Chow Kum Hor, who was taking stock of the progress of the University after some 4 years after enrolling is first set of students.
Universiti Tunku Abdul Rahman (Utar), the MCA-run university, is now coming to terms with trying to realise an ambitious project in the cutthroat sector of private education. It is now operating from campuses in Petaling Jaya, Setapak and Bandar Sungai Long pending the completion of its main campus in Kampar, Perak.It appears that UTAR is facing quite a few difficult challenges – some of which are related to earlier criticisms which I've made.
From its modest beginnings with only eight Bachelor’s programmes and an initial intake of just over 400 students, it now boasts an enrolment of over 12,000 with more than 30 courses.
But just how sustainable is Utar in the face of increasingly stiff competition?
1. The Politics of Raising Funds
Apparently, many donors who were probably more interested in hobnobbing with the MCA politicians, after handing over "giant mock cheques in front of flashing Press camera bulbs, are taking their time to come up with the cash". Since the University is privately funded with the exception of an initial RM50 million grant from the Government, income from fees and donations are critical in ensuring continued viability of the university.
2. The Politics of Attracting Academics
It appears that being a “political university” creates discomfort among some academics, and correspondingly attracts academics of a certain profile.
Kampar-born historian Prof Datuk Dr Khoo Kay Kim says "some good scholars may also be put off by the idea of working for an institution linked to a political party."
The first two principals of TAR College, he says, were distinguished physics professors from Universiti Malaya. But their stints did not last long after falling out with their political masters.3. Competition
With the New Era College and the Tunku Abdul Rahman College (TARC) competing for almost the same pool of students and public funds, plus the fact that the latter is 50% subsidised by the Government, UTAR faces the challenge of keeping its fees low and yet pay the bills.
At the same time, students today are almost spoilt for choice in pursuing private tertiary education in Malaysia. With the liberalisation of private tertiary education in the late 1980s and 1990s in the country, many students who were previously unable to pursue expensive tertiary education overseas after being denied places at the local public universities have countless options today.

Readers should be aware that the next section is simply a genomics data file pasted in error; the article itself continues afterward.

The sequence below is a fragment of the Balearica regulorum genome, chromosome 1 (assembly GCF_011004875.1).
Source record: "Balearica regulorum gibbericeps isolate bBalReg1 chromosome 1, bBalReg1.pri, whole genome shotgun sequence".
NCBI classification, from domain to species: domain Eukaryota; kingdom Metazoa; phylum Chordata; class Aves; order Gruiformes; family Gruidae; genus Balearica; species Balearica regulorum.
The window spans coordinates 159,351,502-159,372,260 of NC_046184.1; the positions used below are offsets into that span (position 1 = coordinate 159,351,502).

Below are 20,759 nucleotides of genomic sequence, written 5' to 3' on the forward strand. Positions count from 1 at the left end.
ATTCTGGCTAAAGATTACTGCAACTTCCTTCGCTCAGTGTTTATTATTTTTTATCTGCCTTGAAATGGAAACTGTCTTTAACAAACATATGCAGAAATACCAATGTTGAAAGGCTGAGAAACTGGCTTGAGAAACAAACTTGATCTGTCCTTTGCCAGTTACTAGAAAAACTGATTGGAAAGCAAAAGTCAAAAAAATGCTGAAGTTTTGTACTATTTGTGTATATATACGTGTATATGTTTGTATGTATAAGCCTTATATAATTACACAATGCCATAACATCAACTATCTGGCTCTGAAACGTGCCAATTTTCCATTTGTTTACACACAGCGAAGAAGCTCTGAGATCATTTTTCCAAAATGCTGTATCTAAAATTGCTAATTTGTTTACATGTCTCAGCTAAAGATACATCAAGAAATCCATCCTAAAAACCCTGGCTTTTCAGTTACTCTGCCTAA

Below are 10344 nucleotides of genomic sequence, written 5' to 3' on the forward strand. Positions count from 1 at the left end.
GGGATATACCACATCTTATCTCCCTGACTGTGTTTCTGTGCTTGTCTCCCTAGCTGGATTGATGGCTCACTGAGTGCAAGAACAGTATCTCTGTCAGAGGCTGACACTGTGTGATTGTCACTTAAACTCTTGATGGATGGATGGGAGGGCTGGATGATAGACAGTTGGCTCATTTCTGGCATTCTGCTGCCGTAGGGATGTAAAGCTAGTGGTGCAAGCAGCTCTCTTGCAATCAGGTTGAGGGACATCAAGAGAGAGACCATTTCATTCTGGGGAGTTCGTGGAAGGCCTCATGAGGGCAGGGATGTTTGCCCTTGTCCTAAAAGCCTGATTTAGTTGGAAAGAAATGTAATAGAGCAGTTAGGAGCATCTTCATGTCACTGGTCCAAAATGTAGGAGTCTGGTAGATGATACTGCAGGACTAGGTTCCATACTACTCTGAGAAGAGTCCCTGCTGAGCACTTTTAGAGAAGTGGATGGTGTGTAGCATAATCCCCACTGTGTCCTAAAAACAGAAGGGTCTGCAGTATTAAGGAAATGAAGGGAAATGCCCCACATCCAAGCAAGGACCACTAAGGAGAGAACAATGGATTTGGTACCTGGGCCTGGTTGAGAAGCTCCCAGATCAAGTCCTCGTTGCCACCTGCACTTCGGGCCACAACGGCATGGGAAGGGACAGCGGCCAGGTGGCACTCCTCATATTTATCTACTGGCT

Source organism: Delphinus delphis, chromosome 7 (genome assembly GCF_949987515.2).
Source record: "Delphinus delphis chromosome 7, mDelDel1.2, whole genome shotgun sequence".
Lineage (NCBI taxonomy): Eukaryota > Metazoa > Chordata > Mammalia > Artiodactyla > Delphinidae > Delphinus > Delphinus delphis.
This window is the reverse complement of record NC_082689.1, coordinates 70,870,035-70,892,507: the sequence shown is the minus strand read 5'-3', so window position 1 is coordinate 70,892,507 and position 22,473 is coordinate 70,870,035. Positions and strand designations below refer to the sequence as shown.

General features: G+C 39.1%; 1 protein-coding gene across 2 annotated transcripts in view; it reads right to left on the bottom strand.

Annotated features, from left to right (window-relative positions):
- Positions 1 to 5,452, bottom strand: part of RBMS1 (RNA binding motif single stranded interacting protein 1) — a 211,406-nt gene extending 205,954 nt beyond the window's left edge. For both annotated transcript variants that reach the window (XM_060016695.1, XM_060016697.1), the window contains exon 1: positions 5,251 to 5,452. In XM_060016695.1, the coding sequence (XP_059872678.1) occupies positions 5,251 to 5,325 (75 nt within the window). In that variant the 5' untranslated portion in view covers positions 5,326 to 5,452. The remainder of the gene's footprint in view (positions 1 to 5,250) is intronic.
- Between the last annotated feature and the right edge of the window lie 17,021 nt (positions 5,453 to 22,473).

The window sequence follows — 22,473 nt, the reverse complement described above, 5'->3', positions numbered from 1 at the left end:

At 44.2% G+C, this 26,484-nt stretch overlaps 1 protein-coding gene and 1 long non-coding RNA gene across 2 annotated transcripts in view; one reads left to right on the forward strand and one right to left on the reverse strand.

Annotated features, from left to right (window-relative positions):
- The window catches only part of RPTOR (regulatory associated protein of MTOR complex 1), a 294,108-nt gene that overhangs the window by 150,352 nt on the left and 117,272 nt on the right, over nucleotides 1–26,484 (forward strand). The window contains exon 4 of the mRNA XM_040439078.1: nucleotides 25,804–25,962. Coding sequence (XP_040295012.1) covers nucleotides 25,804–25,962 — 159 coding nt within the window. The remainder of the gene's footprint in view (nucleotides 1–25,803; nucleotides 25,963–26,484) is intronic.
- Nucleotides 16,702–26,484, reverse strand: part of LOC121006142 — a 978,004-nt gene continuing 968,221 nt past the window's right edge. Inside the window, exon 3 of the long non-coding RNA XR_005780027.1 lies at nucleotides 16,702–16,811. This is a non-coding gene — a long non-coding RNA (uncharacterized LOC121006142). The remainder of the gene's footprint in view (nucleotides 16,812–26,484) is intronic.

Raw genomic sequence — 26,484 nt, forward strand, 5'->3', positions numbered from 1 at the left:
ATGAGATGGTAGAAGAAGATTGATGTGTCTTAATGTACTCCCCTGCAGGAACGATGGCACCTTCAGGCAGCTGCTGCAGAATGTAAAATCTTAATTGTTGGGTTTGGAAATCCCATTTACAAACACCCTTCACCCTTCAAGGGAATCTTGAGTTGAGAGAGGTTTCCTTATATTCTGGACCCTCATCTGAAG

My Humble Thoughts
Without the benefit of hindsight, the future of UTAR is obviously going to be difficult to predict. When I spoke to some lecturers of UTAR some time back, I detected a sense of pride and achievement from them, particularly in their believe that UTAR is setting new standards and that they are ensuring real quality in the recruitment of both academics and students.
However, with the exponential growth which UTAR has experienced from 400 to 12,000 students (and more in the near future) all within a short period of 4 years, my fear is that something has to give, and that's the qualitative aspects of the university. This is not surprising given the experiences of other private educational institutions in the country.
For comparative purposes, there was a time whereby, UTAR's sister college, TARC produced graduates who were in high demand and were highly regarded by employers. However, with the liberalisation and commercialisation of the tertiary education sector as well as possible politicisation of the college, student enrollment was increased exponentially with the opening of quite a few branch campuses around the country in the late 1990s. Today, given all things equal, I'll hire a computer science graduate from Universiti Malaya over TARC with the same CGPA of say, 3.3 any time. As mentioned in some of my earlier posts, barring exceptions (and there are exceptions), I'll rarely shortlist TARC candidates for interviews.
I've not received sufficient quantity of resumes from UTAR graduates to be able to give a more informed judgement on their quality and standards, especially since their pioneering batch of students have only graduated last year. However, from the few (less than 10) which I have received, I have not been particularly impressed, especially in terms of the entry criteria into the university.
All top universities anywhere in the world is defined by strict and high entry criteria for students based on their secondary education or pre-university academic achievements. The levels at which some of the students were accepted into UTAR indicates to me that standards have been set a tad too low, possibly due to commercial and political pressures to accept a greater number of students.
I think it might have been a better strategy for UTAR to have focus on being first and foremost, a top quality institution and a strict recruitment criteria for both academics and students, instead of attempting to meet MCA's political needs in growing into a sizeable institution within such a short period of time. Let TARC, its sister college bear the brunt of providing degree education for the masses (since it's subsidized by the Government) and UTAR focus on the top quality students - why should they compete in the same space? UTAR seems to have fallen into the perpetual trap faced by Malaysian institutions and politicians who have no patience plucking fruits only after they have properly ripen.